SeaTowner, occassional you present logical argument and I appreciate that. However, the flaw in your argument against a "workable" surface boulevard arrangement, regardless of which AWV replacement option is constructed, is that a "workable" surface boulevard option is a primary design consideration. I have little respect for the "stakeholders" not because of their credentials. Their designs are objectionable, yet DBT supporters refuse to address critical concerns and merely dismiss them. I agree that Referendum 1 is mostly toothless, but it will bite many butts hard enough to do some good. Did you watch the Town Hall last night on SeattleChannel? Keep making good argument. I respect that. I'm angry because my own and most opposing argument is formidable yet ignored.
Posted by Wells on August 5, 2011 at 11:24 AM · Report this
33
Kelly O and Ari Spool give Alaskan Way Viaduct can of Rize, Alaskan Way Viaduct drink Rize, freak out, tunnel out, ALASKAN WAY VIADUCT BECOME DEEP-BORE TUNNEL!

And no, I still don't feel like letting it go.
Posted by The Incredible Sulk on August 5, 2011 at 12:05 PM · Report this
34
The Incredible Sulk poster "Doesn't feel like letting it go," and I'm not sure Sulk is for or against the insane-unstable bore tunnel below buildings, you dumbAss crew of Power followers. The City Council & other leaders are far too cheerfully indifferent to critically-important concerns.
The DBT and its companion street rearrangement that gets 20,000 MORE CARS on Mers-Mess is simply the WORST engineering possible... Your happy clown leaders who "ParTayd" last night after Town Hall can't see how wrong it is...
Many people are aghast...
Bite me, WARshdot. )^\ U-sukk.
Posted by Wells on August 5, 2011 at 2:32 PM · Report this
35
You guys don't get it right very often, but this time you gotta bullseye. Thanks for the article.
Posted by Percy Irving VanBrunt on August 6, 2011 at 12:51 AM · Report this
36
@15: "Ok, so here is what I want to know. The Stranger keeps OMG'ing over this study that says "minimal change to downtown traffic" because, like OMG it is all about Downtown Seattle and Downtown Seattle only, right?"

Because THAT'S WHAT IT PASSES THROUGH you fucking moron.
Posted by demand the tunnel but don't deal with consequences? on August 7, 2011 at 4:07 PM · Report this
37
A Quick and Dirty Guide to Rejecting the Tunnel.

You’ve read Stranger screeds on what’s wrong with Wsdot’s Deep-Bore Tunnel. Read again this actually abbreviated version for those with short attention span. Dominic Holden & Al Wellan

• $7 Billion - 4 Lanes + 2 Miles = STUPID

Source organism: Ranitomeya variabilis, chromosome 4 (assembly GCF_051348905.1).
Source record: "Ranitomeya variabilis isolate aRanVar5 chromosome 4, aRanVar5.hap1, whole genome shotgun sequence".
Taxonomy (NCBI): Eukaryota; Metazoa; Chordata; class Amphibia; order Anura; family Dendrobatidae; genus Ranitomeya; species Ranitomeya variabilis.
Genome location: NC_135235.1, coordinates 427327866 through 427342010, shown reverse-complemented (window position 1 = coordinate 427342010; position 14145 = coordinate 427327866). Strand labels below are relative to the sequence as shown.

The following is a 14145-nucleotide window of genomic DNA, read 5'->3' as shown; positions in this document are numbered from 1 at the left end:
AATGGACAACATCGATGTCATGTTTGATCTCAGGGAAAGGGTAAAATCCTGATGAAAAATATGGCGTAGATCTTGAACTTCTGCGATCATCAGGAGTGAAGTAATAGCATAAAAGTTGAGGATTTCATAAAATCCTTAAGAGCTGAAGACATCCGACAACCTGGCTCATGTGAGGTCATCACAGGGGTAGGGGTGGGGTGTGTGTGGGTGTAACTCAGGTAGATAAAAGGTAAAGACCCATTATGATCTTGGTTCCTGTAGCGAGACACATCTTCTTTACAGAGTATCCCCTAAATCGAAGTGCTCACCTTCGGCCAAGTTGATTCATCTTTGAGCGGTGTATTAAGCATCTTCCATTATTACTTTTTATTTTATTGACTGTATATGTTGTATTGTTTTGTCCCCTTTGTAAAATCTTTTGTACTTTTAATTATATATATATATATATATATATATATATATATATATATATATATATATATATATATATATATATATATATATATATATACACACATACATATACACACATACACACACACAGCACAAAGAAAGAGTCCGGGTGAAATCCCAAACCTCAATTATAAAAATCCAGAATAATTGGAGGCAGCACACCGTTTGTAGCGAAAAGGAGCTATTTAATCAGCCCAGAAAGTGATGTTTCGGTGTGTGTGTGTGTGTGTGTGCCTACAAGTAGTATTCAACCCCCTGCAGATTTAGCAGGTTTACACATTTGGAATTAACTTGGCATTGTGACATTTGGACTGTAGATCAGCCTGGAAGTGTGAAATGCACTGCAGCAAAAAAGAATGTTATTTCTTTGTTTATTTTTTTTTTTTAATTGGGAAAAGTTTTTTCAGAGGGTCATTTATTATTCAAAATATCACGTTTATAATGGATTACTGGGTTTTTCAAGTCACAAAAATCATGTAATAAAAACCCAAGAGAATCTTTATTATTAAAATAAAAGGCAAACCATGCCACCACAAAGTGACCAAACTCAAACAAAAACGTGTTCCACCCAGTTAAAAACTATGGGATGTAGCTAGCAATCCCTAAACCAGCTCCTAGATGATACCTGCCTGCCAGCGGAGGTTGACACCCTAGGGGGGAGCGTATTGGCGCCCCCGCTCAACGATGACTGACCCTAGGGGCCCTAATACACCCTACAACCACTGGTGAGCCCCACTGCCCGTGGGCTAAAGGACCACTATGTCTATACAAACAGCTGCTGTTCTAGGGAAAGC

The DBT tunnel has 4 lanes, less than 2 miles. The $4.2 billion price doesn't account interest (estimated to exceed $2 billion). Seattle City and Port haven't raised $1.2 billion of their share. Prejected cost doesn’t account for hidden costs. Redesigned downtown streets, required ‘enhanced transit’ services, all told, costs will top $7 billion, the most expensive chunk of road in the state. If the tunnel encounters cost overruns, 90% do, law prevents the state from paying overrun costs.
(note: Seattle wealthy SHOULD pay, dom)

• Downtown Traffic Would Be the Same if Not Worse:
WTF? The state's final report shows the DBT tunnel would have the same effect on downtown, waterfront and I-5 traffic as a fast AWV tear-down, did ST5 and saved billions.

• Pay $5 to Go Two Miles in Your Own Car: F That
The tunnel has no exits to 1st Ave and has up to $5 tolls all day. The State impact studies show 2/3 vehicles that currently drive on the viaduct would go to I-5 and city streets, creating worse traffic than we have now. The tunnel would be a luxury for those who can afford the expensive toll and want to avoid downtown. (Wow?)

• There's a Better Option and It Costs Way Less: SERIOUSLY
Big cities—San Francisco, Portland, New York, Seoul & many others have torn down urban freeways and not inflamed havoc nor caused terrible gridlock. Traffic actually improved.

In 1972, Seattle stopped the RH Thomson Expressway from being built through the Arboretum. The Seattle Times AND thee others insisted it was “necessary” for north-south mobility; a past error. Seattle can stop a ‘Stupid Freeway’ again. Instead of their
”Risky” tunnel, we implement ST5 (Streets/Transit/I-5) that ‘our city & state’ have studied since long before 2008. ST5 bolsters transit, optimizes streets;